CenturyLink gains broadband momentum with higher speeds, but 90K losses reflect cable pressure

CenturyLink sign on building (free to use)
CenturyLink is focusing on broadband retention by simplifying its pricing and enhancing overall speeds. (Image: CenturyLink)

CenturyLink is finding that its broadband Price for Life program is simplifying the pricing structure for consumers, but with more customer losses in the fourth quarter, it’s clear that the service provider is trying to overcome a strong cable competitive push.

Jeff Storey, president and COO CenturyLink, told investors during its fourth-quarter earnings call that Price for Life is one of the key pillars in its broadband customer retention and acquisition strategy because it makes it simpler for consumers to purchase and consume the telco’s broadband and consumer products.

Jeff Storey (Level 3)
Jeff Storey

“In 2016, we put in a lot of promotions and discounts and what that feels like to the customer is these promotions and discounts roll off six months after they signed them,” Storey said during the earnings call, according to a Seeking Alpha earnings transcript. “They don't feel like, now the discount's gone, they feel like we gave them a rate increase. It’s not a very customer-friendly way to do it.”  

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Already, CenturyLink is seeing a greater amount of its broadband customers—including more of its sub-20 Mbps customers—adopting the Price for Life program.

“We rolled Price for Life less than six months ago and we have over 1 million customers on it already, so it's been very successful,” Storey said. “Our customers have reacted well to it and it makes the experience they have with us feel better for them.”

Despite the allure the Price for Life initiative could have over time, CenturyLink continues to shed more broadband subscribers—a trend that continued into the fourth quarter.

During the quarter, CentruryLink lost another 90,000 subscribers. The service provider lost about 140,000 customers that subscribe to 20 Mbps and lower speeds, but gained about 50,000 subscribers that purchased higher speed offerings with higher ARPU.

“On the consumer side, Price for Life and upgrading speeds to 100Mbps-1Gbps is bearing fruit,” Macquarie Research said in a research note. “The company lost 140k in the low end but added 50k on the high end. However, we continue to model net add losses as a result of competitive pressures from cable.”

Enhancing speeds, upgrading customers

As CenturyLink simplifies the pricing regime for consumer broadband, the provider plans to leverage and extend its even larger fiber footprint to bring higher speeds to more homes.

While the service provider did not provide any specific roll out targets for 2018, CenturyLink says it has plenty of room to extend 40, 100 and even 1 Gbps to more locations.

“We have opportunities to sell more high-speed or very high speed 100-megabit and above, 40-megabit and above,” Storey said. “We need to make sure that we're doing that.”

To fulfill broadband demand, Storey added that CenturyLink will continue to make targeted fiber network expansions across its wireline markets.

“We have plenty of footprint out there that we can go and sell,” Storey said. “We'll continue to deploy more in fiber into our network, getting it closer and closer to ... consumer customers and making that higher speed available to the larger footprint.”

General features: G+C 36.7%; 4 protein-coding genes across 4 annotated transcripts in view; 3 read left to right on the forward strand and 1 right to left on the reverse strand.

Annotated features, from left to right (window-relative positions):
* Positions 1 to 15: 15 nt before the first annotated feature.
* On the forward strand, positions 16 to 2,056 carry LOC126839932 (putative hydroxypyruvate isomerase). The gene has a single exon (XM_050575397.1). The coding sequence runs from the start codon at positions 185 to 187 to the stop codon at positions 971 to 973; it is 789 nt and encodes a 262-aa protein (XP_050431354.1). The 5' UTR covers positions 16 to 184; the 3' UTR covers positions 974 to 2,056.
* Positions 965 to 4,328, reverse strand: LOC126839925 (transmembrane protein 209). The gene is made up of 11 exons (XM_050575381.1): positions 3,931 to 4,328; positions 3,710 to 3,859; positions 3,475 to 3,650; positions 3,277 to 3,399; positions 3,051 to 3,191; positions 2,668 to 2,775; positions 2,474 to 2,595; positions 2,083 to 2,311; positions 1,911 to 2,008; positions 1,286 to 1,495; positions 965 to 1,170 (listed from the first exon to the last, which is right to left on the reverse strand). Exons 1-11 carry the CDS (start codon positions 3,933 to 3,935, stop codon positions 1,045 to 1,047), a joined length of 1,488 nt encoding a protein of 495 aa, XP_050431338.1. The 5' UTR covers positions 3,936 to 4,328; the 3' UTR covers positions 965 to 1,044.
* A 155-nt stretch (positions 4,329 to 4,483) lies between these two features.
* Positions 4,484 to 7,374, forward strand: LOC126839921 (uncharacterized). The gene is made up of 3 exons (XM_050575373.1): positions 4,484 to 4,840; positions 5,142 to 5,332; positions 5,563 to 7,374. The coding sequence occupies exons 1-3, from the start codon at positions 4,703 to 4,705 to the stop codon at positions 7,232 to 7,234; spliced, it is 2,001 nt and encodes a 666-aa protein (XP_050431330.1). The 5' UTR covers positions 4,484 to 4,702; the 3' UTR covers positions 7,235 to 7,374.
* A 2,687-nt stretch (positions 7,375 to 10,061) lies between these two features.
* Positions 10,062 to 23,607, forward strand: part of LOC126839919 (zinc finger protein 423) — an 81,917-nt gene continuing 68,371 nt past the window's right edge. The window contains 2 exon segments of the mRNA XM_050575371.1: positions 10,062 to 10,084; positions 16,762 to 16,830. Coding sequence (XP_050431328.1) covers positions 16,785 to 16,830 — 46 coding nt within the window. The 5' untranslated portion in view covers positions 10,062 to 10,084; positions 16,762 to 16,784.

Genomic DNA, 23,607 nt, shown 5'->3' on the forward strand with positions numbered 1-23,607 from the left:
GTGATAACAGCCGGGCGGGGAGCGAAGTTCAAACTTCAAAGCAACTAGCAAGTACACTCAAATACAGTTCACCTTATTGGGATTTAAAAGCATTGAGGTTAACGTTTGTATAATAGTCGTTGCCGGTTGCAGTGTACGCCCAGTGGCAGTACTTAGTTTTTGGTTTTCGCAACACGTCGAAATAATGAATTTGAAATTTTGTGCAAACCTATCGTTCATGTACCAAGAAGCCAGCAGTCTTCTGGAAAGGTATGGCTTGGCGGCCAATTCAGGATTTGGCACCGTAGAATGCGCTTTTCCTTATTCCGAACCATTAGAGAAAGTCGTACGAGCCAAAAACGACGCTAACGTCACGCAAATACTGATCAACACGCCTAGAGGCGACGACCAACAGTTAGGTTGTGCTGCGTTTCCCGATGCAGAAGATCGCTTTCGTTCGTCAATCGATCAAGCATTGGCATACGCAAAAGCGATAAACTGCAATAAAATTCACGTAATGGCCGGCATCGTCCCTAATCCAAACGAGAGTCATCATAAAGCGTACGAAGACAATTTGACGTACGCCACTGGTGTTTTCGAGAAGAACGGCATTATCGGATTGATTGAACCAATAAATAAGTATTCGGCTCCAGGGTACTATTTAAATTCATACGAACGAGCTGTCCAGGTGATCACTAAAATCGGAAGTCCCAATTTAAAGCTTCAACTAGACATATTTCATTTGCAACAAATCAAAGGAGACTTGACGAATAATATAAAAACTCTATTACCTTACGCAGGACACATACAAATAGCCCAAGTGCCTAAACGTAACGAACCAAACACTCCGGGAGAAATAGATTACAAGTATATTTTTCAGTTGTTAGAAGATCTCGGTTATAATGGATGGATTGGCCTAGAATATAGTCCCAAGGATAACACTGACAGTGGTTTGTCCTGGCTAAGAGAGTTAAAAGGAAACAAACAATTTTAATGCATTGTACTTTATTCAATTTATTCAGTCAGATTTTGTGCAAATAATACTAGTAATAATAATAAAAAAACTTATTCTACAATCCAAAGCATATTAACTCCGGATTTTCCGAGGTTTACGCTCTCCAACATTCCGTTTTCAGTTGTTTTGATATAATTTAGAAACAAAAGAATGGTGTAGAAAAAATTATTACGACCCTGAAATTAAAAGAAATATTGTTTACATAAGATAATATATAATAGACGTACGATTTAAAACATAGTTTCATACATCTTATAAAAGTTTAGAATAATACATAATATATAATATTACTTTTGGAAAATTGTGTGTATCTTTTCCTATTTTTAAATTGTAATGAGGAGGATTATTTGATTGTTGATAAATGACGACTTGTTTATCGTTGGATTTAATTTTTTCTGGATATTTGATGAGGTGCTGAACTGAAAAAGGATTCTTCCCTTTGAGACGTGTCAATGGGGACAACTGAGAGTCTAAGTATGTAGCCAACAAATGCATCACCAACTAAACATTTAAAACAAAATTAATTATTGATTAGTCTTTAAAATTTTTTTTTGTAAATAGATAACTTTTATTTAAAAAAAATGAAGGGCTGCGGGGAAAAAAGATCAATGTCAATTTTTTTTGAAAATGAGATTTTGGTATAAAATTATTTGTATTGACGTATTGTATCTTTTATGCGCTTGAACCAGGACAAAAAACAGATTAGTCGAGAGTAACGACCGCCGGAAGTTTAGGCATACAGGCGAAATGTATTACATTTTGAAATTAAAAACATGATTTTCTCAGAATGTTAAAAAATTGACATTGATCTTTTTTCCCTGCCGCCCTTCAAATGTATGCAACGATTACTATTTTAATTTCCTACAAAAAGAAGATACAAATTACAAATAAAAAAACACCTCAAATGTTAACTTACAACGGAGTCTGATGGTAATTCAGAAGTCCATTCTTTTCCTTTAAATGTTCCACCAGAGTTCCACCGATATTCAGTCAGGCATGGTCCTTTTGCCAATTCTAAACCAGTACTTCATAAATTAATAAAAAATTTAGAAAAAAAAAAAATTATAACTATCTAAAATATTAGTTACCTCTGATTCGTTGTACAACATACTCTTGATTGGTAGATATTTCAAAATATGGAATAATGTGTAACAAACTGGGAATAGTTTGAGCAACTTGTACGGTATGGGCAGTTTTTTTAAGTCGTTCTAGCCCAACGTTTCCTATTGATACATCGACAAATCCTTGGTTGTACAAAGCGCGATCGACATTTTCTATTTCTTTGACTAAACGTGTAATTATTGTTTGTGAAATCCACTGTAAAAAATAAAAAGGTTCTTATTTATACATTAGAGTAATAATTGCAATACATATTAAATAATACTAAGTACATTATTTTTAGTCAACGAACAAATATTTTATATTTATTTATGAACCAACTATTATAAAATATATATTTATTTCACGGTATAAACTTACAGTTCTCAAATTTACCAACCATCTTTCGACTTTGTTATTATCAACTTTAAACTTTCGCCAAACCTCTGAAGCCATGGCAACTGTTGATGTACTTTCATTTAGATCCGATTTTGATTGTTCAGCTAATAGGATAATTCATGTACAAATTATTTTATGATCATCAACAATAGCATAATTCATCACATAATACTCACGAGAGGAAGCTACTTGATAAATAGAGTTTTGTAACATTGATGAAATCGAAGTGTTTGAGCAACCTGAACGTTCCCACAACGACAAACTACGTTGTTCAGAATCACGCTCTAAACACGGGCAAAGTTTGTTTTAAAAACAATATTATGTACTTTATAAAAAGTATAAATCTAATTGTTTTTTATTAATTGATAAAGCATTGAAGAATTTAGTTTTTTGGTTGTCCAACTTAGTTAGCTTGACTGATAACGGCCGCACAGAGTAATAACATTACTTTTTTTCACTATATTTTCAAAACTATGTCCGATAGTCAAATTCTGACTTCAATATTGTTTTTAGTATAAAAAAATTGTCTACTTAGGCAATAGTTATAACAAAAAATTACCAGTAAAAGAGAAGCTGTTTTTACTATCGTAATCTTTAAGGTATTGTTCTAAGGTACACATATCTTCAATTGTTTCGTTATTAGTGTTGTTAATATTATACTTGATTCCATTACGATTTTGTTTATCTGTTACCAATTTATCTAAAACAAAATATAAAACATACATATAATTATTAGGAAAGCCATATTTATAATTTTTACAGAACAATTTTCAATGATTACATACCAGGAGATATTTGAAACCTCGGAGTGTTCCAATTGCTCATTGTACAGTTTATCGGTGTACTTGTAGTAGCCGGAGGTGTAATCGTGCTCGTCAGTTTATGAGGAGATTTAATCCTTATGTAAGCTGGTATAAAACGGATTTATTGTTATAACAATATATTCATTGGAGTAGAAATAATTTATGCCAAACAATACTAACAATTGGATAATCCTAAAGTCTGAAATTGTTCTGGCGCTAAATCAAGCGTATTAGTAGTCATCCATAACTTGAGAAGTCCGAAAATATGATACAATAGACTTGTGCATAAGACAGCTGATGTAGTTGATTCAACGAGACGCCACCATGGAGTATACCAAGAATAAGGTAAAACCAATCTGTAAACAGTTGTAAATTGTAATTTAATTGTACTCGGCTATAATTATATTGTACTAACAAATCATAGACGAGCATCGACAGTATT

At the same time, the service provider plans to make upgrades to enable higher speeds even if consumers continue to choose 40 Mbps. By having network facilities that could support up to 1 Gbps, CenturyLink says it creates a perception that the service provider can scale with its customers’ needs.

“We have a significant number of homes that are enabled with speeds between 100 megabits and a gigabit,” Storey said. “Even though most customers don't see the need for or used more than 40 megabits, we know we are more successful in selling when they have an upgrade path for the future.”

A mixed quarter

CenturyLink reported overall mixed results during the fourth quarter as legacy CenturyLink saw ongoing legacy services losses while Level 3 saw revenue improvements.

Here’s a breakdown of CenturyLink’s key metrics:

Business: In the Business segment, results were mixed with revenues of $4.41 billion, down slightly from $4.45 billion in the same period a year ago. While Medium and Small Business revenues declined to $874 million from $918 million, the company reported gains in Enterprise and International & Global Accounts which rose to $1.3 billion and $941 million.

Meanwhile, Wholesale & Indirect declined to $1.28 billion from $1.36 billion year-over-year.

Consumer: CenturyLink’s consumer segment continues to struggle to find a balance between legacy voice and lower speed broadband churn and next-gen adoption. CenturyLink reported that the Consumer segment revenues were $1.4 billion, down from $1.48 billion a year ago.  

Regulatory: In the regulatory category, revenues rose year-over-year to $189 million, up from $176 million.

Financials: Consolidated total revenue was $5.32 billion for fourth quarter 2017, compared to $4.29 billion for fourth quarter 2016 and $17.6 billion for full year 2017 compared to $17.4 billion for full year 2016.

Level 3 itself saw another improved quarter with $2.02 billion in revenues, up from $1.93 billion in the same period a year ago due to an improvement in its North American Core Network Services business. For the year 2017, Level 3 reported $7.89 billion in revenues, up from $7.7 billion in 2016.